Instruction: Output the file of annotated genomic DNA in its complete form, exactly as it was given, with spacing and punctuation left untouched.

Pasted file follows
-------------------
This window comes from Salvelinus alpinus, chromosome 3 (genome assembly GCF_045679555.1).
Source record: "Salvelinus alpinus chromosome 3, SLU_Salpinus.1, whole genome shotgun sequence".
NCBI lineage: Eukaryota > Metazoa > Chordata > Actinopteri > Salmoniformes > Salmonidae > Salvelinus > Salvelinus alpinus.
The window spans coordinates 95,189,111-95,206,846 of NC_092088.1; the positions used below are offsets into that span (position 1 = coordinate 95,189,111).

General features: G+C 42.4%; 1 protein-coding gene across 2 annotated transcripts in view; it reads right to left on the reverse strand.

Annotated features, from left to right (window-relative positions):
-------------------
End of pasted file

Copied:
This window comes from Salvelinus alpinus, chromosome 3 (genome assembly GCF_045679555.1).
Source record: "Salvelinus alpinus chromosome 3, SLU_Salpinus.1, whole genome shotgun sequence".
NCBI lineage: Eukaryota > Metazoa > Chordata > Actinopteri > Salmoniformes > Salmonidae > Salvelinus > Salvelinus alpinus.
The window spans coordinates 95,189,111-95,206,846 of NC_092088.1; the positions used below are offsets into that span (position 1 = coordinate 95,189,111).

General features: G+C 42.4%; 1 protein-coding gene across 2 annotated transcripts in view; it reads right to left on the reverse strand.

Annotated features, from left to right (window-relative positions):